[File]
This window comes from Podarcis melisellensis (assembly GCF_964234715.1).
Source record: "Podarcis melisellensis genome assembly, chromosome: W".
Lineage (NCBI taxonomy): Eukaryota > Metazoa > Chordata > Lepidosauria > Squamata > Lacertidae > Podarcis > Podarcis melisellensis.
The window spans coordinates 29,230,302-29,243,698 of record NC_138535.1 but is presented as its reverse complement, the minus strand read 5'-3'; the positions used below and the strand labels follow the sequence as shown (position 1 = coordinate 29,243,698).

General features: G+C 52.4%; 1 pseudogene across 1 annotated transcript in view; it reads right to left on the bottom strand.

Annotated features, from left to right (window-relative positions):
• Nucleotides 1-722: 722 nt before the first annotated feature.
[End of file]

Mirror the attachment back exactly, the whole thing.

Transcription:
This window comes from Podarcis melisellensis (assembly GCF_964234715.1).
Source record: "Podarcis melisellensis genome assembly, chromosome: W".
Lineage (NCBI taxonomy): Eukaryota > Metazoa > Chordata > Lepidosauria > Squamata > Lacertidae > Podarcis > Podarcis melisellensis.
The window spans coordinates 29,230,302-29,243,698 of record NC_138535.1 but is presented as its reverse complement, the minus strand read 5'-3'; the positions used below and the strand labels follow the sequence as shown (position 1 = coordinate 29,243,698).

General features: G+C 52.4%; 1 pseudogene across 1 annotated transcript in view; it reads right to left on the bottom strand.

Annotated features, from left to right (window-relative positions):
• Nucleotides 1-722: 722 nt before the first annotated feature.